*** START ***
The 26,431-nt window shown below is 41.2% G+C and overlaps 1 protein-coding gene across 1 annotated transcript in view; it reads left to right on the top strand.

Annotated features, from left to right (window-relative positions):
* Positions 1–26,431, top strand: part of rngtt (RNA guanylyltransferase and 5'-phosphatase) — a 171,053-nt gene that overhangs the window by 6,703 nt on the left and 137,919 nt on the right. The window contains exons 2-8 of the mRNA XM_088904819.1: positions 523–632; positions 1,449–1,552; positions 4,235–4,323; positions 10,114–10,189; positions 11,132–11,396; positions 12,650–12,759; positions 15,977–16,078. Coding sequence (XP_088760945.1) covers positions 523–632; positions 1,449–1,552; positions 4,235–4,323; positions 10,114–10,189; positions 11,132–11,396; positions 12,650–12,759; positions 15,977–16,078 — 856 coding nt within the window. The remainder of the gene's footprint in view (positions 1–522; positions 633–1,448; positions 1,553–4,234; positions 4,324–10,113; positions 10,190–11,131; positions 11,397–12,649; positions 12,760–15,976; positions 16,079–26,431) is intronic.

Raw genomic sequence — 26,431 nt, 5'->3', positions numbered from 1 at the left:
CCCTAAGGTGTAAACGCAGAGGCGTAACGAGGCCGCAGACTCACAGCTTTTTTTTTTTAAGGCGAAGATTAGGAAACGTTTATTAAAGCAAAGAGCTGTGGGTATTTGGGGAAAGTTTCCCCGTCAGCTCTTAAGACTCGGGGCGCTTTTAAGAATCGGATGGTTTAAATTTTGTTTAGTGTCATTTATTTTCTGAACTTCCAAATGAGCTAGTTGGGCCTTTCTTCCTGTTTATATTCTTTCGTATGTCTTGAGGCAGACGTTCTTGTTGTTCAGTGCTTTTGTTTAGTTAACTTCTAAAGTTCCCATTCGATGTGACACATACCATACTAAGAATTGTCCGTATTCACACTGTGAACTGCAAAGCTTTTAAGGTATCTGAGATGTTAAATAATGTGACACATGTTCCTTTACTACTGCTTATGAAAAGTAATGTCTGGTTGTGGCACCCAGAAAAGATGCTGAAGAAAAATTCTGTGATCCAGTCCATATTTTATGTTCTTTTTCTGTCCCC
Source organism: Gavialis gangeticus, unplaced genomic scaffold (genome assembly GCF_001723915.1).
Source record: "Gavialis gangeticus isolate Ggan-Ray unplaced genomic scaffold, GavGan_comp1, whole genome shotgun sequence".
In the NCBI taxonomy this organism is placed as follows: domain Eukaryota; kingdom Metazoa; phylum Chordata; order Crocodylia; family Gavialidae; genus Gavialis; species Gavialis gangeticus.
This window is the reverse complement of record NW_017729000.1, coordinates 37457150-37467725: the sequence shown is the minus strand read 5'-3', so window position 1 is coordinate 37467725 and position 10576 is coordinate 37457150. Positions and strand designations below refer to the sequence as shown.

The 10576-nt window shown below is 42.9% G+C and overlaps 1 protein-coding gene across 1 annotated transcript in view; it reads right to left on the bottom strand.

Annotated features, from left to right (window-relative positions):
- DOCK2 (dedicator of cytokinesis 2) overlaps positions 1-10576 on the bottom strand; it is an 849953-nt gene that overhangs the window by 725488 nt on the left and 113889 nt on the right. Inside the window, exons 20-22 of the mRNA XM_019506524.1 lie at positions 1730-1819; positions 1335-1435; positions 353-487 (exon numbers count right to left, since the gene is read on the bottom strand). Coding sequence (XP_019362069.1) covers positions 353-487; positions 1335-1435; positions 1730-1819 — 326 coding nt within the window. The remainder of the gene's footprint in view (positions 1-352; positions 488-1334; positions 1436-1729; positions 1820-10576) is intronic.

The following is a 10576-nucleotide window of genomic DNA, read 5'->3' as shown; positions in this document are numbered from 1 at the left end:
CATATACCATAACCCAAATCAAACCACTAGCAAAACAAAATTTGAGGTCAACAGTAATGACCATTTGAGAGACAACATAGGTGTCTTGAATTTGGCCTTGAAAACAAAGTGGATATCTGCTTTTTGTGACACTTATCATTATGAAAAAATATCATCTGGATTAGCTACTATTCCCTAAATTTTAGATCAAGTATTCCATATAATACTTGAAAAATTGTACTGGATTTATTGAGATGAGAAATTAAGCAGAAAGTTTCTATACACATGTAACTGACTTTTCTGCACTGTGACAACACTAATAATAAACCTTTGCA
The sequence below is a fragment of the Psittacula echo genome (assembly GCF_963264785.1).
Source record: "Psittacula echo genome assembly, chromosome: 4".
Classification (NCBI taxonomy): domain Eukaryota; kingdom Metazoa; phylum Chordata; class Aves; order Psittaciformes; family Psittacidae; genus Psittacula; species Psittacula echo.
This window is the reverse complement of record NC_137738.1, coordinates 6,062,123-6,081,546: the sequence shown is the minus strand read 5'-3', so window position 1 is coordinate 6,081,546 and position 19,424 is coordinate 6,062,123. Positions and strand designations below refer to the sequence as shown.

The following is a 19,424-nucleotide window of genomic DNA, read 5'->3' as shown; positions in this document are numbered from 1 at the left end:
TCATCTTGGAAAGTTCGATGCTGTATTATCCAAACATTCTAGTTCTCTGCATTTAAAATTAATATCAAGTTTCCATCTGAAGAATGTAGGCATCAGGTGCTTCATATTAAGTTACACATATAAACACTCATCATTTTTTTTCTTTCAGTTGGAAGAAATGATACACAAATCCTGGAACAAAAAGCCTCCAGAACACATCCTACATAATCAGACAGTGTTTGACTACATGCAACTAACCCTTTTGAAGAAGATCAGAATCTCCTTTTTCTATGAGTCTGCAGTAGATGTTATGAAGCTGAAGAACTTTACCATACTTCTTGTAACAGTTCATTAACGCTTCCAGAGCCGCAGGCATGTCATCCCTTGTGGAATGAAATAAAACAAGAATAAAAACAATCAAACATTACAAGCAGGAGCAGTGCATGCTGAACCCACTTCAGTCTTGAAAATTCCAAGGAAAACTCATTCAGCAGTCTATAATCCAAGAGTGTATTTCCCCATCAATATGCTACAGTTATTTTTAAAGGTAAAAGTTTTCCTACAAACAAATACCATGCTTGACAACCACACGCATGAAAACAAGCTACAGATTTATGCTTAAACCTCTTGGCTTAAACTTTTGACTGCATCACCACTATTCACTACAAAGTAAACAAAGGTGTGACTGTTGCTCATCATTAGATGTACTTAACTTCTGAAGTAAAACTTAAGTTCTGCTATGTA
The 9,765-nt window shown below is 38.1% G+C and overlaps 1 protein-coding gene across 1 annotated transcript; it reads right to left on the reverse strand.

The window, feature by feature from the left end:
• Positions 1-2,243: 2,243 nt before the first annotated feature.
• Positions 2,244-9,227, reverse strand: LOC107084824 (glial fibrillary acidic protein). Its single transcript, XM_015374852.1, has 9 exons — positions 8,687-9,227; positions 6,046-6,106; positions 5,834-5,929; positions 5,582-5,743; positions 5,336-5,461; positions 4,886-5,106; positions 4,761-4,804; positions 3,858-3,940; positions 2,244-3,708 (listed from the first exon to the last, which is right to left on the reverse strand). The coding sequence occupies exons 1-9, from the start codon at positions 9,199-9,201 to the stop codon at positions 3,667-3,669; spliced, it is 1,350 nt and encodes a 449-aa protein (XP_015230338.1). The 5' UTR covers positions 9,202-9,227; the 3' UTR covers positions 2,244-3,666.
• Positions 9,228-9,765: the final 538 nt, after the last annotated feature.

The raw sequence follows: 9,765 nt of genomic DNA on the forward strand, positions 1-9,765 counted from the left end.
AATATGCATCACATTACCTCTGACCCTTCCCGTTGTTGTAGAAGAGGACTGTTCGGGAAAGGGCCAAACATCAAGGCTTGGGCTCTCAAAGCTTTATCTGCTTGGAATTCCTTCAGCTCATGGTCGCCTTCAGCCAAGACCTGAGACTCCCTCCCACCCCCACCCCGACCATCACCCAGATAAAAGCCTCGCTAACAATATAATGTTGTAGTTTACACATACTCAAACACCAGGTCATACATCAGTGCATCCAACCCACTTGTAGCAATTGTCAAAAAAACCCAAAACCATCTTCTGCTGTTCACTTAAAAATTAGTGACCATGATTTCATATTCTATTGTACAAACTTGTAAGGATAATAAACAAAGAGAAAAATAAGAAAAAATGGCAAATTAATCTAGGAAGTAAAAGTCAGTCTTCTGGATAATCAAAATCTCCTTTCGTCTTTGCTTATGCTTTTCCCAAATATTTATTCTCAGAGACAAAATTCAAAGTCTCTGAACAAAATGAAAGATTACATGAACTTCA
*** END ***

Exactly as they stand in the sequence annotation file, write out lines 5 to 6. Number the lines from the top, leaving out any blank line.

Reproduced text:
CCCTAAGGTGTAAACGCAGAGGCGTAACGAGGCCGCAGACTCACAGCTTTTTTTTTTTAAGGCGAAGATTAGGAAACGTTTATTAAAGCAAAGAGCTGTGGGTATTTGGGGAAAGTTTCCCCGTCAGCTCTTAAGACTCGGGGCGCTTTTAAGAATCGGATGGTTTAAATTTTGTTTAGTGTCATTTATTTTCTGAACTTCCAAATGAGCTAGTTGGGCCTTTCTTCCTGTTTATATTCTTTCGTATGTCTTGAGGCAGACGTTCTTGTTGTTCAGTGCTTTTGTTTAGTTAACTTCTAAAGTTCCCATTCGATGTGACACATACCATACTAAGAATTGTCCGTATTCACACTGTGAACTGCAAAGCTTTTAAGGTATCTGAGATGTTAAATAATGTGACACATGTTCCTTTACTACTGCTTATGAAAAGTAATGTCTGGTTGTGGCACCCAGAAAAGATGCTGAAGAAAAATTCTGTGATCCAGTCCATATTTTATGTTCTTTTTCTGTCCCC
Source organism: Gavialis gangeticus, unplaced genomic scaffold (genome assembly GCF_001723915.1).